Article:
Dealflow: Impact in Latin America

Blue like an Orange backs Acceso Crediticio for taxi lending in Peru. Blue Like an Orange, the investment firm launched by former World Bank officials to unlock debt financing for businesses advancing the Sustainable Development Goals in Latin America, provided $10 million in subordinated loans. Lima-based Acceso’s main product is an asset-backed lending program for taxi drivers and truck and bus fleet operators and owners to convert their vehicles from fossil fuel-based engines to natural gas. The conversion could help reduce the Peruvian transportation sector’s carbon footprint by 20%, according to Acceso. 

  • Credit gaps. Acceso lends to underbanked and unbanked borrowers in Peru, three out of every four of which don’t have access to any other lending options. It also provides loans to migrant populations in Peru, particularly from Venezuela. Peru’s government is aiming to reduce its dependence on imported oil by expanding the use of natural gas. The deal is Blue like an Orange’s 14th investment and second in Peru.
  • Financial inclusion. L.A.-based Camino Financial secured a $150 million debt facility from Community Investment Management to provide $1 billion in loans to underserved micro-businesses in the U.S. by 2023. Colombian fintech Finkcargo raised $7.5 million in a round led by Quona Capital to provide affordable financing for small and medium-sized importers in Latin America.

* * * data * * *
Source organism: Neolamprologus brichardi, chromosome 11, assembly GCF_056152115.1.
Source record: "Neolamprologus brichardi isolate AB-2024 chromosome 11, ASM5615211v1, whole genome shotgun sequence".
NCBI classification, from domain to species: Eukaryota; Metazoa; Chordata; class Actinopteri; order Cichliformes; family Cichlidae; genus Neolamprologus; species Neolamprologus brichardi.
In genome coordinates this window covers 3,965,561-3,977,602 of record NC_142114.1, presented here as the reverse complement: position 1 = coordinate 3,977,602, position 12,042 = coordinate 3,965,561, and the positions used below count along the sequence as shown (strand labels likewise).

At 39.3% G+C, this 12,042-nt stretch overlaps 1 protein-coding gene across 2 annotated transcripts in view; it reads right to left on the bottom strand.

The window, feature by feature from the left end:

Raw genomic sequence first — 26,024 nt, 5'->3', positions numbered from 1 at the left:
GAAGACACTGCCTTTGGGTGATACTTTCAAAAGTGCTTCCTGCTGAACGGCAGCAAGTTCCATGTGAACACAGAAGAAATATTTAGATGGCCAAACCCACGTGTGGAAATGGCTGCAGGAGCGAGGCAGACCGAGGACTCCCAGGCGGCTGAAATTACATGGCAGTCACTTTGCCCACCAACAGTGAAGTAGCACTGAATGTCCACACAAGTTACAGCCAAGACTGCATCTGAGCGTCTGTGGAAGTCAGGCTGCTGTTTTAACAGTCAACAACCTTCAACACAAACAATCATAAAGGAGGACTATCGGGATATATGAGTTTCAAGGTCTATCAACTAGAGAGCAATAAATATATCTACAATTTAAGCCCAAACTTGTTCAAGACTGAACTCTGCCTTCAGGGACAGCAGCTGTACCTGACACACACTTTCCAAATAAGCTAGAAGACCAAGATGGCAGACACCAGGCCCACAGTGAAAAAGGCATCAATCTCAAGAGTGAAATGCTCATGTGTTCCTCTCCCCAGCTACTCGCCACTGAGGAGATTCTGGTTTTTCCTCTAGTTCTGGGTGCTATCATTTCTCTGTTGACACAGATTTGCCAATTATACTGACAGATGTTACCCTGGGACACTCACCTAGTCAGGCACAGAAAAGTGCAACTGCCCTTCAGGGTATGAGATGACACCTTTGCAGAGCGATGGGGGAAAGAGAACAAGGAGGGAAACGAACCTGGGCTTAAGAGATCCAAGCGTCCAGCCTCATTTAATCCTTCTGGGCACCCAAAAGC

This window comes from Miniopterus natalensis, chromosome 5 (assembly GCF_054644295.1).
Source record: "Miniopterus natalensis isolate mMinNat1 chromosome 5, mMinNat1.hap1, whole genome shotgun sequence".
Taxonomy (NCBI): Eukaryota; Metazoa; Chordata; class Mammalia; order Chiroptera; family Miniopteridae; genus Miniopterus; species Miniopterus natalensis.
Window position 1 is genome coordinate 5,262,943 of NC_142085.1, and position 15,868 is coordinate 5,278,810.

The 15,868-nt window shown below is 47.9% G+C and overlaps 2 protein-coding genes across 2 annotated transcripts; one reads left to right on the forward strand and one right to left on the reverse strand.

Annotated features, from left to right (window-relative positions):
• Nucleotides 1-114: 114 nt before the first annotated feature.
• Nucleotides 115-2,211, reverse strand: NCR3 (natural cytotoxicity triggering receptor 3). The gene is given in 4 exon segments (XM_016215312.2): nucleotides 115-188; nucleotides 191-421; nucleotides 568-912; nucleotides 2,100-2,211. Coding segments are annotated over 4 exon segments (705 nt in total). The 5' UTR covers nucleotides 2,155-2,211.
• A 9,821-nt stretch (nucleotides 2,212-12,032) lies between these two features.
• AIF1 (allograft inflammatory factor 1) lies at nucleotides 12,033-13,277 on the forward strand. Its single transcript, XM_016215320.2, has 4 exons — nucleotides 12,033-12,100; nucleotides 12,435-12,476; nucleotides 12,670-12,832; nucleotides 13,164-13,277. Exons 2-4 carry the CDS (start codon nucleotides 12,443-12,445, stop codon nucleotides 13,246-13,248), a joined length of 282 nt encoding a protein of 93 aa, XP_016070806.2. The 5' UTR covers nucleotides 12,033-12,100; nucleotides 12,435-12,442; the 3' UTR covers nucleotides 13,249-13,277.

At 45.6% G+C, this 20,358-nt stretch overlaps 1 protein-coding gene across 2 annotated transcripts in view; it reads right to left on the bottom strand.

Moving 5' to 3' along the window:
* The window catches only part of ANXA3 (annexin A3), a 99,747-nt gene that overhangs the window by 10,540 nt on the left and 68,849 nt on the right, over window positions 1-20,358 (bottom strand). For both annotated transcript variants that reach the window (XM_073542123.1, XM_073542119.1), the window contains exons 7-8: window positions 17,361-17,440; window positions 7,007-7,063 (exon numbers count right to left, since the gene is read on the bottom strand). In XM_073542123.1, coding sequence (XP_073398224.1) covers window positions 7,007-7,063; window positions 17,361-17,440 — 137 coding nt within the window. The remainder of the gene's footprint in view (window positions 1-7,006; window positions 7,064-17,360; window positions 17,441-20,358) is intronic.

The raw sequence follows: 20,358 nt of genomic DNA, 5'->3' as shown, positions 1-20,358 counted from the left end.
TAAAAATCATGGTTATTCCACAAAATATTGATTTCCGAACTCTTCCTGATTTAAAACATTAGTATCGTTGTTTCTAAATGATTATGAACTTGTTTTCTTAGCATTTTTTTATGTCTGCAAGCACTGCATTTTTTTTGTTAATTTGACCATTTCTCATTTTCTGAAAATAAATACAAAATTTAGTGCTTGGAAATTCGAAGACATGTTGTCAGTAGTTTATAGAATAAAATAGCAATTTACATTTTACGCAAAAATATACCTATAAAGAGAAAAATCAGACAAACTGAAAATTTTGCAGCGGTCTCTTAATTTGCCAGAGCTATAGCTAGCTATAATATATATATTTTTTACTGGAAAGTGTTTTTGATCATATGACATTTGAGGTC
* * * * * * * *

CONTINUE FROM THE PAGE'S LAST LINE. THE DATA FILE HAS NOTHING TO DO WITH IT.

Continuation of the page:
• Share.

Wireframe Ventures raises $77 million for early-stage health and climate investments. Like its first fund, the second fund raised by the San Francisco-based venture firm is looking to invest in pre-revenue, and even pre-product companies. Its first fund made 25 pre-seed and seed-stage investments, including in SPAN, which recently raised $90 million for its line of home and vehicle electrification products. Others include grid monitoring hardware startup Gridware and sustainable alternative leather maker MycoWorks. The inaugural fund’s portfolio companies have gone on to raise $1.2 billion in follow-on capital, according to Wireframe. Two of the fund’s portfolio companies are unicorns. Wireframe has had two exits. Check it out.

Dealflow overflow. Other investment news crossing our desks:

  • Ghana’s Continental Blue Investment Ghana secures $7.5 million from Norfund and Société-Générale to decarbonize cement production and create local jobs.
  • Aclarity snags $3.3 million in seed funding to purify water from PFAS, “forever chemicals” that can cause decreased fertility, liver damage and cancer.
  • Enerkem rakes in $255 million to produce biofuels from non-recyclable waste for hard-to-decarbonize sectors, such as air and sea travel.